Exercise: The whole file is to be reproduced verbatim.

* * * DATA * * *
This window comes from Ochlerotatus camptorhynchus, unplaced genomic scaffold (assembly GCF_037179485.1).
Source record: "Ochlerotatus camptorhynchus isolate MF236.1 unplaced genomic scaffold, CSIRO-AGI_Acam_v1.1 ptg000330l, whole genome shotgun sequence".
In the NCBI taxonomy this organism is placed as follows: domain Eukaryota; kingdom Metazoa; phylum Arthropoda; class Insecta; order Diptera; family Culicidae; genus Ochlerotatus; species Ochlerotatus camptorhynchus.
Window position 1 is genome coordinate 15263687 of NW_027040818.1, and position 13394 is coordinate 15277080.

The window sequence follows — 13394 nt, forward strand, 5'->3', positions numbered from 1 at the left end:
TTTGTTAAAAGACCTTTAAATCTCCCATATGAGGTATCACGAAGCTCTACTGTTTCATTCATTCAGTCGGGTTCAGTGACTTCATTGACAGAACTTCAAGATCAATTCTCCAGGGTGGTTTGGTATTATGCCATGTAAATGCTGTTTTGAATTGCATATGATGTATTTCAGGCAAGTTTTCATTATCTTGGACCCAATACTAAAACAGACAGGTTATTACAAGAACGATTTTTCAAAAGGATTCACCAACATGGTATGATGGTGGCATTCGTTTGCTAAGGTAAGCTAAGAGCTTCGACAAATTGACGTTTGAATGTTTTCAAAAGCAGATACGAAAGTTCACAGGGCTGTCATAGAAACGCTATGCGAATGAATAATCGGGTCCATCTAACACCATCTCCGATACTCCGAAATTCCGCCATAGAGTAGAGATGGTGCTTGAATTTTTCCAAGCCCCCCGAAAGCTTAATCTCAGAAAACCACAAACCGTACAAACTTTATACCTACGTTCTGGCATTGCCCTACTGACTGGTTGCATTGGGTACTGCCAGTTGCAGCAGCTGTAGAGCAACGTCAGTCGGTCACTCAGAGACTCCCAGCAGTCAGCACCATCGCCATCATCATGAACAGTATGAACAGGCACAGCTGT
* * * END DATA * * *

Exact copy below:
This window comes from Ochlerotatus camptorhynchus, unplaced genomic scaffold (assembly GCF_037179485.1).
Source record: "Ochlerotatus camptorhynchus isolate MF236.1 unplaced genomic scaffold, CSIRO-AGI_Acam_v1.1 ptg000330l, whole genome shotgun sequence".
In the NCBI taxonomy this organism is placed as follows: domain Eukaryota; kingdom Metazoa; phylum Arthropoda; class Insecta; order Diptera; family Culicidae; genus Ochlerotatus; species Ochlerotatus camptorhynchus.
Window position 1 is genome coordinate 15263687 of NW_027040818.1, and position 13394 is coordinate 15277080.

The window sequence follows — 13394 nt, forward strand, 5'->3', positions numbered from 1 at the left end:
TTTGTTAAAAGACCTTTAAATCTCCCATATGAGGTATCACGAAGCTCTACTGTTTCATTCATTCAGTCGGGTTCAGTGACTTCATTGACAGAACTTCAAGATCAATTCTCCAGGGTGGTTTGGTATTATGCCATGTAAATGCTGTTTTGAATTGCATATGATGTATTTCAGGCAAGTTTTCATTATCTTGGACCCAATACTAAAACAGACAGGTTATTACAAGAACGATTTTTCAAAAGGATTCACCAACATGGTATGATGGTGGCATTCGTTTGCTAAGGTAAGCTAAGAGCTTCGACAAATTGACGTTTGAATGTTTTCAAAAGCAGATACGAAAGTTCACAGGGCTGTCATAGAAACGCTATGCGAATGAATAATCGGGTCCATCTAACACCATCTCCGATACTCCGAAATTCCGCCATAGAGTAGAGATGGTGCTTGAATTTTTCCAAGCCCCCCGAAAGCTTAATCTCAGAAAACCACAAACCGTACAAACTTTATACCTACGTTCTGGCATTGCCCTACTGACTGGTTGCATTGGGTACTGCCAGTTGCAGCAGCTGTAGAGCAACGTCAGTCGGTCACTCAGAGACTCCCAGCAGTCAGCACCATCGCCATCATCATGAACAGTATGAACAGGCACAGCTGT